Tashkent (Reuters) – Uzbekistan is set to adopt a new constitution in a referendum on Sunday which could allow President Shavkat Mirziyoyev to extend his rule over Central Asia’s most populous nation to 2040.
The 65-year-old leader’s second term ends in 2026 and his move to circumvent term limits is likely to upset Uzbekistan’s Western partners who have previously praised him for opening up the country’s economy and promoting a relatively liberal political agenda.
But such a step is unlikely to disrupt an influx of foreign investment or the courtship of Tashkent, together with other former Soviet republics, by Western nations in their quest to isolate Russia.
Both the current and the proposed new versions of the constitution limit successive presidential terms to two, but officials have said that if the latter is adopted Mirziyoyev’s term count would be reset to zero.
Since the proposed constitution also extends the presidential term to seven years from five, it could in theory allow Mirziyoyev to remain in charge of the country of 35 million people until 2040.
The new version of the constitution also declares Uzbekistan a “social state” with increased welfare obligations, abolishes death penalty, establishes greater personal legal protection, and allows non-farming land ownership.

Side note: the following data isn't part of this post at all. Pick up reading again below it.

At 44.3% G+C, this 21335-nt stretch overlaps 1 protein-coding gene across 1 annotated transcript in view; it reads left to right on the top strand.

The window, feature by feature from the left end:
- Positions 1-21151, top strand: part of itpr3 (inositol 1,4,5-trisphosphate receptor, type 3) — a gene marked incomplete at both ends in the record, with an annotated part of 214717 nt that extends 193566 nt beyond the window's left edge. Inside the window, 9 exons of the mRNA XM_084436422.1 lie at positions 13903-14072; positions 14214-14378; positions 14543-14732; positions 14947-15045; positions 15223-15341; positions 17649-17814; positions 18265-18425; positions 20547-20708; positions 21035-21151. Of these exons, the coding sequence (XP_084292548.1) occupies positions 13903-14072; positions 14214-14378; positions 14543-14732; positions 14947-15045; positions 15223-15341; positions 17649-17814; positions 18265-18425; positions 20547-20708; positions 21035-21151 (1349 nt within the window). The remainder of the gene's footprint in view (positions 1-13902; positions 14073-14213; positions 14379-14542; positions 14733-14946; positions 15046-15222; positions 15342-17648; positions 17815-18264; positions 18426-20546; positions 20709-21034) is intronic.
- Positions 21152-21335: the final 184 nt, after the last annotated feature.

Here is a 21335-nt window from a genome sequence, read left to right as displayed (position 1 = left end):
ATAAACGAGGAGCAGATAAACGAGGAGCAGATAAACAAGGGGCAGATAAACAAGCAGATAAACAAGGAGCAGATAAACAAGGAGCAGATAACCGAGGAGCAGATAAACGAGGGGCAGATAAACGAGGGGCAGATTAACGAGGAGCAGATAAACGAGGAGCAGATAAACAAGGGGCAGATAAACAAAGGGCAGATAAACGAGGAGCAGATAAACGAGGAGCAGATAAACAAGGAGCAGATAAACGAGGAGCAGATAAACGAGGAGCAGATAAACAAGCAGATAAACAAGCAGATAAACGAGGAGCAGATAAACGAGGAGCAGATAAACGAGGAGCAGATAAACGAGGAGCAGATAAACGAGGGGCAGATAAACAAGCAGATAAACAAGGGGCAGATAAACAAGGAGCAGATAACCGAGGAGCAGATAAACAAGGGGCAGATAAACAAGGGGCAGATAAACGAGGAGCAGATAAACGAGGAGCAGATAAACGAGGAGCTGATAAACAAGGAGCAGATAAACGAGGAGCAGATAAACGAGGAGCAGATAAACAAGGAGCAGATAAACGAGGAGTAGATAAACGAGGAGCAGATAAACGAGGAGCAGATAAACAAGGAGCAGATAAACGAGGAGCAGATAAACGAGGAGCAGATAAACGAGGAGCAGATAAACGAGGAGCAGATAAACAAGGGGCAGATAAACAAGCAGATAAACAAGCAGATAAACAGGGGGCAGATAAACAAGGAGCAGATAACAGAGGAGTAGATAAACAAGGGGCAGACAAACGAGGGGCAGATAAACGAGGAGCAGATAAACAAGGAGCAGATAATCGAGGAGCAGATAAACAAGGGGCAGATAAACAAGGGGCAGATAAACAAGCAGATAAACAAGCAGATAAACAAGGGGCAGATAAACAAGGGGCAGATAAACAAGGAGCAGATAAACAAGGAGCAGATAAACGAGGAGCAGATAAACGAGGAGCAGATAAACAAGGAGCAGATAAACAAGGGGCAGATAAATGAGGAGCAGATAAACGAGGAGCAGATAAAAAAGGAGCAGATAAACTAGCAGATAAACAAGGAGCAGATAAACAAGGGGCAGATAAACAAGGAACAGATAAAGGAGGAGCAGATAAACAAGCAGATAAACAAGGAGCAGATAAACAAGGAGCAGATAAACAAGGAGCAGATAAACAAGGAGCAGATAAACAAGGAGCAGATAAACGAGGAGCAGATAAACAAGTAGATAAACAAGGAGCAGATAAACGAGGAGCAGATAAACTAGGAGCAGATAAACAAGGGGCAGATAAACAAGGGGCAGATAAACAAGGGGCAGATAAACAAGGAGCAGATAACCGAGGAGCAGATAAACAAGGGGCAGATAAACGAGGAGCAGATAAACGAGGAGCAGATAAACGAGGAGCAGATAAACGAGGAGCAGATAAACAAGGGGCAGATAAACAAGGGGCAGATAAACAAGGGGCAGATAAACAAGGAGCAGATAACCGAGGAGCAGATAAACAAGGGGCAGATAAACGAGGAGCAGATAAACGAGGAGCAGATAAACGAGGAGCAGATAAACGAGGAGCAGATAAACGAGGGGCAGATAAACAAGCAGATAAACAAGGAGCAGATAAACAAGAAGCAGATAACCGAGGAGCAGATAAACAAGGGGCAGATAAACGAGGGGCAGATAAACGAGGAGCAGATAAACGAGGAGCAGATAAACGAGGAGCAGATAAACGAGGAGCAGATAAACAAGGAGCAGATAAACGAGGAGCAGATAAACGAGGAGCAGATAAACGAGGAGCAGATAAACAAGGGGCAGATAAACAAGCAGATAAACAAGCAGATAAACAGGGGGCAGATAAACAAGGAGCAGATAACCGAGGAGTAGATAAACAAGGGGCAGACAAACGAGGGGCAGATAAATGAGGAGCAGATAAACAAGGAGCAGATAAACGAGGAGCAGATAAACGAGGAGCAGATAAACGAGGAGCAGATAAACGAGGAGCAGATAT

“The new constitution is defining Uzbekistan as sovereign, democratic, rule-of-law, social and secular state. All changes are based on the idea that human rights and freedoms are paramount,” Mirziyoyev told an investment conference on Thursday.
“Also, for the first time, provision of a favourable investment and business environment was established in the constitution.”
Mirziyoyev dropped plans to include changes that would have curbed the autonomy of Uzbekistan’s Karakalpakstan province after protests against them led to deadly unrest last July.
There have been no opinion polls ahead of Sunday’s vote, but few in Uzbekistan doubt the new constitution will be adopted with it encountering no domestic opposition and being promoted by celebrities in large-scale events across the country.